The union of the gill filaments, the covering with a stratified squamous epithelium, and the reduction or loss of secondary lamellae within the gland all contribute to decrease or impede gaseous exchanges within the gill glands themselves (Burns & Weitzman, 1996), making respiration more costly. The presence of the gill gland in mature males and absence in females suggest that the secretion produced may serve as some type of chemical signal, perhaps to attract females during courtship (Burns & Weitzman, 1996; Bushmann et al., 2002) or intermale aggression (Bushmann et al., 2002). The comparatively larger size of the gill gland in inseminating versus externally fertilized species of the Cheirodontinae suggests that these secretions may be particularly important for the reproductive success of inseminating cheirodontines. Gill glands of most species of Compsurini also reach larger sizes than those of the inseminating Stevardiinae, that also show varying degrees of gill gland sizes (Bushmann et al., 2002), ranging from 4 to 13 gill filaments.
A recent preliminary study by Shrestha et al. (2010) used the technique of laser ablation electrospray ionization (LAESI) combined with mass spectrometry (MS) to study potentially unique compounds in gill glands. With this technique, the tissue to be analyzed is vaporized with a laser, and the compounds released immediately detected and analyzed by a mass spectrometer. Tissues studied included male gill glands, adjacent unmodified gill areas in the same males, and gill areas from females in the same region that gill glands are located in males, from mature specimens of the bloodfin tetra, Aphyocharax anisitsi, purchased from a local pet shop. This technique identified a protein of molecular weight 11,386 Daltons that was found only in the gill gland tissue; it was absent from adjacent male gill areas and from female gill tissue. This unique gill gland protein could potentially be the putative chemical signal proposed above, or possibly serve as an enzyme for the production of such a chemical signal. Further studies involving conventional proteomics, chemical isolation and behavioral experiments will be required to confirm this.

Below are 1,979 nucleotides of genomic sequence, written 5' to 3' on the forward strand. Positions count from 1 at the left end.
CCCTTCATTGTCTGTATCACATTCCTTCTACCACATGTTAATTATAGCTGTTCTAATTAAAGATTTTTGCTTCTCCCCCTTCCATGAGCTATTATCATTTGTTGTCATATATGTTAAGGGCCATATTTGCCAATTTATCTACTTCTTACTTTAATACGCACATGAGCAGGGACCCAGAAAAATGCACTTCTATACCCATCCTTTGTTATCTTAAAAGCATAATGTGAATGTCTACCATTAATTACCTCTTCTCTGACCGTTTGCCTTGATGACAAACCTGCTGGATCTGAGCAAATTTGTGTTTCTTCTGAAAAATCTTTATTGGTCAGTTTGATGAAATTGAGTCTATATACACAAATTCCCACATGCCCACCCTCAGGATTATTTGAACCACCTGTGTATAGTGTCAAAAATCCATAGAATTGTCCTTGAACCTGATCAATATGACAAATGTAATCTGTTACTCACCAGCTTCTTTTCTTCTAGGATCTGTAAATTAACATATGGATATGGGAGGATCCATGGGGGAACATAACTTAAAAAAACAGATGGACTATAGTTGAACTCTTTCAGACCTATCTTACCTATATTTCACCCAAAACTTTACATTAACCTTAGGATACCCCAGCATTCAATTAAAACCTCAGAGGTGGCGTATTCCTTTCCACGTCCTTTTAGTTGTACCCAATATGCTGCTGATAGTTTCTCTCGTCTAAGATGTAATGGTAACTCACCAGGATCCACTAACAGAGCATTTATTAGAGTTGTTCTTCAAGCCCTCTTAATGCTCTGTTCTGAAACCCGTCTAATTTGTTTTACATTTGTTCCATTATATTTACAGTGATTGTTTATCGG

We thank the technicians of the Centro de Microscopia Eletrônica of the Universidade Federal do Rio Grande do Sul, Porto Alegre, Brazil, Pontifícia Universidade Católica do Rio Grande do Sul, Porto Alegre, Brazil, and Universidade Estadual Paulista, Botucatu, Brazil. George Mattox provided valuable comments to this manuscript. This work was supported by Conselho Nacional de Desenvolvimento Científico e Tecnológico (CNPq).
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Bushmann, P. J., J. R. Burns & S. H. Weitzman. 2002. Gill-derived glands in glandulocaudine fishes (Teleostei: Characidae: Glandulocaudinae). Journal of Morphology, 253: 187-195. [ Links ]
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Submitted January 17, 2012
Accepted April 13, 2012